The common horse drench ivermectin spells death to most horse parasites, but what effect does it have on dung-loving organisms once the drug has passed through the animal?
Researchers from the University of Zurich devised a manure-based experiment conducted in four countries to provide insights into the issue.
They devised what they said was a new approach for environmental compatibility testing of livestock drugs.
Drugs for livestock are known to carry the potential to harm beneficial organisms that break down dung. Therefore new medical substances need to be tested on single species in laboratory settings.
An international research group including evolutionary biologists from the University of Zurich have been scrutinizing the reliability of such laboratory tests. In doing so, they evaluated a new field test which they used to assess ivermectin at four locations with different climates.
In the case of ivermectin, too high a dosage is known to harm coprophilous organisms (those growing or living on dung).
The toxicity of new livestock medications therefore needed to be verified in ecotoxicological tests with individual animal species such as the common yellow dung fly, the barn fly or a dung beetle.
This involves determining the lethal dose leading to the death of half the maggots (the LD50 test). However, sensitivity to toxic substances is known to vary significantly, even among closely related dung-dwelling organisms, which begs the question as to how representative the reaction of any individual animal species actually is in such laboratory tests.
After all, the researchers noted, there is a high risk that more sensitive species will continue to be harmed by the substance, jeopardizing key ecosystem functions in the long run.
An international research group, including University of Zurich evolutionary biologist Wolf Blanckenhorn, recently proposed extending the testing scheme to a representative selection of all organisms that break down dung, ideally in their natural environment.
The scientists have now disclosed details of what they describe as a successful and more comprehensive higher-tier ecotoxicological field test. Their study provided important insights into minimizing the risks of drug residues in nature.
For their feasibility study, the scientists worked on cattle pastures in the Canadian Prairie and the agricultural landscapes of southern France, the Netherlands and Switzerland – four locations with very different climatic conditions.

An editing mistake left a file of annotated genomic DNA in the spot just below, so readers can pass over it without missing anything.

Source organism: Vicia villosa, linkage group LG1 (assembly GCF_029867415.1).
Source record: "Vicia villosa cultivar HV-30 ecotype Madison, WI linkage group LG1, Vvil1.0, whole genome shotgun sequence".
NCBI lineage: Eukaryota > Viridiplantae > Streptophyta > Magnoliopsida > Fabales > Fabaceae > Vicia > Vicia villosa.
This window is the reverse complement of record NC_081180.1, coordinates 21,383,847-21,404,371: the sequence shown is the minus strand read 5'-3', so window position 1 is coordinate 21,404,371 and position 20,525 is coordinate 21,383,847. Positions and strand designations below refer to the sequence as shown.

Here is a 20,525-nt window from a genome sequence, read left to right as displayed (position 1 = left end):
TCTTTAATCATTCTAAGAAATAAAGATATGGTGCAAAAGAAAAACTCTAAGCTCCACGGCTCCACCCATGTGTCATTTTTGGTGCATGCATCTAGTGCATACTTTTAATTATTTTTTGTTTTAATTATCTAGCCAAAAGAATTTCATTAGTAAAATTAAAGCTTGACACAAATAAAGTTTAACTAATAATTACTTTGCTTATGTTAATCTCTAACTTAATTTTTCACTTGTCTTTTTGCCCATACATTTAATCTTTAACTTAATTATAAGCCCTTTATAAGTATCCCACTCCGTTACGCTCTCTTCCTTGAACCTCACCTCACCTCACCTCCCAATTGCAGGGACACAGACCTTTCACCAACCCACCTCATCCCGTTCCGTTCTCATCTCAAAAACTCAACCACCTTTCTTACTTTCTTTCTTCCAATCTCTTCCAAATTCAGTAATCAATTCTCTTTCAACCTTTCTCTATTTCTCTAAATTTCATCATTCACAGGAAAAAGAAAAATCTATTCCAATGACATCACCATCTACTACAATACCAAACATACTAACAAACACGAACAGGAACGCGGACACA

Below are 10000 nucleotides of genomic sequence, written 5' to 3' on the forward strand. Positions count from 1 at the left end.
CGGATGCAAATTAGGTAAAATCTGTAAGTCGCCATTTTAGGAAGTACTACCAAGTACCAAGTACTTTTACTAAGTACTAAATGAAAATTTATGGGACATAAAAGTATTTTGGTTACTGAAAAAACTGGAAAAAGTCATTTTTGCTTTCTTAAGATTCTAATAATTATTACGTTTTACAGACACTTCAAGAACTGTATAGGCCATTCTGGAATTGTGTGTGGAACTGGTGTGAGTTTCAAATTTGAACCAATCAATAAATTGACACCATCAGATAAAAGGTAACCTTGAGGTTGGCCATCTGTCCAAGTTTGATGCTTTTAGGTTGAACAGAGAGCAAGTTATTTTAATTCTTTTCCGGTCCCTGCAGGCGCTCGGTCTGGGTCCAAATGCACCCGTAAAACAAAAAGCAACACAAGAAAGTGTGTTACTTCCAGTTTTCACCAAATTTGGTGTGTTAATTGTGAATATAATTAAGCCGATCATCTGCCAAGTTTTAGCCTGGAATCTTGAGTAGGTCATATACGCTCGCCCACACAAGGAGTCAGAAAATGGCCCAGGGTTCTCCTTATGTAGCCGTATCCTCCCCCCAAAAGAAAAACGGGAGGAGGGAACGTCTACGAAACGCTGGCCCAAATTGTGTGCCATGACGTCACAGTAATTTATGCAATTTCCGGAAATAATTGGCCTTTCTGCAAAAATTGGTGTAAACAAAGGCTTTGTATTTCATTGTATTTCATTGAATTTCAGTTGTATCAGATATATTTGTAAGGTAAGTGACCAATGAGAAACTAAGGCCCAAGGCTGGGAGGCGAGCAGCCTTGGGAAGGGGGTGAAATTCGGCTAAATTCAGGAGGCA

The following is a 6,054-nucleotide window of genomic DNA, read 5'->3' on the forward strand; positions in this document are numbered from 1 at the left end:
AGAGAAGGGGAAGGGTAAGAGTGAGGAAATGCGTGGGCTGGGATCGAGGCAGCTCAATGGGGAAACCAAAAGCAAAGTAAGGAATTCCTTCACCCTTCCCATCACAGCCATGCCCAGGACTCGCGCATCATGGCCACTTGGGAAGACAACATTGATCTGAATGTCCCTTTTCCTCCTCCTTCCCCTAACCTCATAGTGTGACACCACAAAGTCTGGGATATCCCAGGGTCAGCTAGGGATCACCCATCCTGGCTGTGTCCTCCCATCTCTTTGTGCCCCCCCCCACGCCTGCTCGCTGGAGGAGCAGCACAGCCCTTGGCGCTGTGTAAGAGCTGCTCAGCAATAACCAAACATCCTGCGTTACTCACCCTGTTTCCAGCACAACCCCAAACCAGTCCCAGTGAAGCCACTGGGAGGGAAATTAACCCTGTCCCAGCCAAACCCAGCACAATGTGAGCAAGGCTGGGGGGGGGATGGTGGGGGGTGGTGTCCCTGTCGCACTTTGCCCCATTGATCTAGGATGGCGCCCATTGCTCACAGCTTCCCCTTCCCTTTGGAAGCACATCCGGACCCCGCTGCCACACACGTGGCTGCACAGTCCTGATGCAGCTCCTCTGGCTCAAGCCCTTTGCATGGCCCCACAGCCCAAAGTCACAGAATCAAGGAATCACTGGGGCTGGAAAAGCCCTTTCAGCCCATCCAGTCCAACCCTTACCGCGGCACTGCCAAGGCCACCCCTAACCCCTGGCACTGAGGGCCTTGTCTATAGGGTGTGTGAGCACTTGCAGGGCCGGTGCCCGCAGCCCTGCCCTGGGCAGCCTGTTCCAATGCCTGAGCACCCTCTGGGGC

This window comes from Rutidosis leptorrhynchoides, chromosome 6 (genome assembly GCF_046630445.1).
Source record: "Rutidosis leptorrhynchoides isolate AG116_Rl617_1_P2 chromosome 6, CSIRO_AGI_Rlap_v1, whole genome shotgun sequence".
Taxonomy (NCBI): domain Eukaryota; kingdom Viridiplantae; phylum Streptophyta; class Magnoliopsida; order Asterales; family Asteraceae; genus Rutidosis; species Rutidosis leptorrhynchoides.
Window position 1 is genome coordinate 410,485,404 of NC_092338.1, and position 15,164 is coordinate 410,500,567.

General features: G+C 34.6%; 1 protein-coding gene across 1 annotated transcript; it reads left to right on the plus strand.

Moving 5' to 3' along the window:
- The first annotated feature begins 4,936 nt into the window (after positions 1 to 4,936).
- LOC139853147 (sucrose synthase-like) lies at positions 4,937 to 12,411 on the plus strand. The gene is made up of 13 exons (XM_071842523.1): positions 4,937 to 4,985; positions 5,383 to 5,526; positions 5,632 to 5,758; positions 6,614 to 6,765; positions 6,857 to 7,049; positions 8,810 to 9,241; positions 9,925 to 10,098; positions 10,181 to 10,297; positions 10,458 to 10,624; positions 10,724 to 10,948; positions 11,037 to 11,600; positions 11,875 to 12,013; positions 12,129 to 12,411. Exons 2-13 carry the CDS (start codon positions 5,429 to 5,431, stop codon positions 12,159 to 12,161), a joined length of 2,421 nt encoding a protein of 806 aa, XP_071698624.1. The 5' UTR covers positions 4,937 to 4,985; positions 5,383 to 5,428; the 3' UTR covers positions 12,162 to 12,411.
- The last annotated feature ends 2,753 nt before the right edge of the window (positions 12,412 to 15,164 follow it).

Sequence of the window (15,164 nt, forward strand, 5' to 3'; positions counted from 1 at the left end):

On these pastures, they distributed cow-dung pats with different concentrations of ivermectin.
“As expected, the overall number and diversity of dung beetles, dung flies and parasitoid wasps decreased as the ivermectin concentration increased,” Blanckenhorn said.
However, several species also proved to be resistant: earthworms and springtails living in the ground underneath the cowpats were not notably affected, and a parallel test ultimately revealed that dung degradation was not significantly impaired.
“Evidently, beneficial organisms not affected as much by the drug, such as earthworms, were apparently able to compensate for the loss of other organisms,” Blanckenhorn said.
Despite diverse environmental conditions and methodological details, the results were very similar and reproducible in all four habitats.
“Our field approach was therefore a success and in principle can be recommended. The regulation authorities responsible, such as the European Medicines Agency EMA, now have to decide whether this more conclusive yet more complex test should be required in the future.”
The amount of effort involved in determining the many dung organisms is substantial and impossible without expert biological knowledge.
“Classifying species via so-called DNA barcoding, based on each organism’s unique genetic fingerprint, is possible in principle and will probably be more cost-effective in the future,” he said.
“However, this approach requires the establishment of a complete database for coprophilous organisms, which does not yet exist.”